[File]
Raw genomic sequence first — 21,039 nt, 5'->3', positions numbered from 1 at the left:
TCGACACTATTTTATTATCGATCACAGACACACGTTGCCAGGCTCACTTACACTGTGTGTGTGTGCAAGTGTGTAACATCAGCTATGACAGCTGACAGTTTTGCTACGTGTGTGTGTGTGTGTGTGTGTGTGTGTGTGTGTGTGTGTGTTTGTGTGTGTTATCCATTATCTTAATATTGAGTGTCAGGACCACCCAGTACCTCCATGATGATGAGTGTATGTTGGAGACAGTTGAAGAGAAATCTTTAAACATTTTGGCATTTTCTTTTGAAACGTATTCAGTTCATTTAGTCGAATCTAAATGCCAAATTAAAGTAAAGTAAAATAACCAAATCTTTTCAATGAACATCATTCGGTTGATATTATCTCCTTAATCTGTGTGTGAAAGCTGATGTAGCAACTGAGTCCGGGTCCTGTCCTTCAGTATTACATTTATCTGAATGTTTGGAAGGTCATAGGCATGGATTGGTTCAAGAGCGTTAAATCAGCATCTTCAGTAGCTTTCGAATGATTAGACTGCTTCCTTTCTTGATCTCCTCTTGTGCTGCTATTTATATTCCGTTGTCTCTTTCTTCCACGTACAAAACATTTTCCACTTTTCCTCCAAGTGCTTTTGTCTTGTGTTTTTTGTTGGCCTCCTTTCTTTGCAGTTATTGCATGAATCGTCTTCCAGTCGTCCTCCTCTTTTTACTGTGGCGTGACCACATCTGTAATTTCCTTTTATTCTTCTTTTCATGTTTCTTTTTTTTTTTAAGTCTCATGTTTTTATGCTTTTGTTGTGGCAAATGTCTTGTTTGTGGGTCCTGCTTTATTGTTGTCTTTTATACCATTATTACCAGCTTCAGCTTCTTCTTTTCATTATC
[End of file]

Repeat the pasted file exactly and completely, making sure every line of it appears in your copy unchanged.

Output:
Raw genomic sequence first — 21,039 nt, 5'->3', positions numbered from 1 at the left:
TCGACACTATTTTATTATCGATCACAGACACACGTTGCCAGGCTCACTTACACTGTGTGTGTGTGCAAGTGTGTAACATCAGCTATGACAGCTGACAGTTTTGCTACGTGTGTGTGTGTGTGTGTGTGTGTGTGTGTGTGTGTGTGTGTTTGTGTGTGTTATCCATTATCTTAATATTGAGTGTCAGGACCACCCAGTACCTCCATGATGATGAGTGTATGTTGGAGACAGTTGAAGAGAAATCTTTAAACATTTTGGCATTTTCTTTTGAAACGTATTCAGTTCATTTAGTCGAATCTAAATGCCAAATTAAAGTAAAGTAAAATAACCAAATCTTTTCAATGAACATCATTCGGTTGATATTATCTCCTTAATCTGTGTGTGAAAGCTGATGTAGCAACTGAGTCCGGGTCCTGTCCTTCAGTATTACATTTATCTGAATGTTTGGAAGGTCATAGGCATGGATTGGTTCAAGAGCGTTAAATCAGCATCTTCAGTAGCTTTCGAATGATTAGACTGCTTCCTTTCTTGATCTCCTCTTGTGCTGCTATTTATATTCCGTTGTCTCTTTCTTCCACGTACAAAACATTTTCCACTTTTCCTCCAAGTGCTTTTGTCTTGTGTTTTTTGTTGGCCTCCTTTCTTTGCAGTTATTGCATGAATCGTCTTCCAGTCGTCCTCCTCTTTTTACTGTGGCGTGACCACATCTGTAATTTCCTTTTATTCTTCTTTTCATGTTTCTTTTTTTTTTTAAGTCTCATGTTTTTATGCTTTTGTTGTGGCAAATGTCTTGTTTGTGGGTCCTGCTTTATTGTTGTCTTTTATACCATTATTACCAGCTTCAGCTTCTTCTTTTCATTATC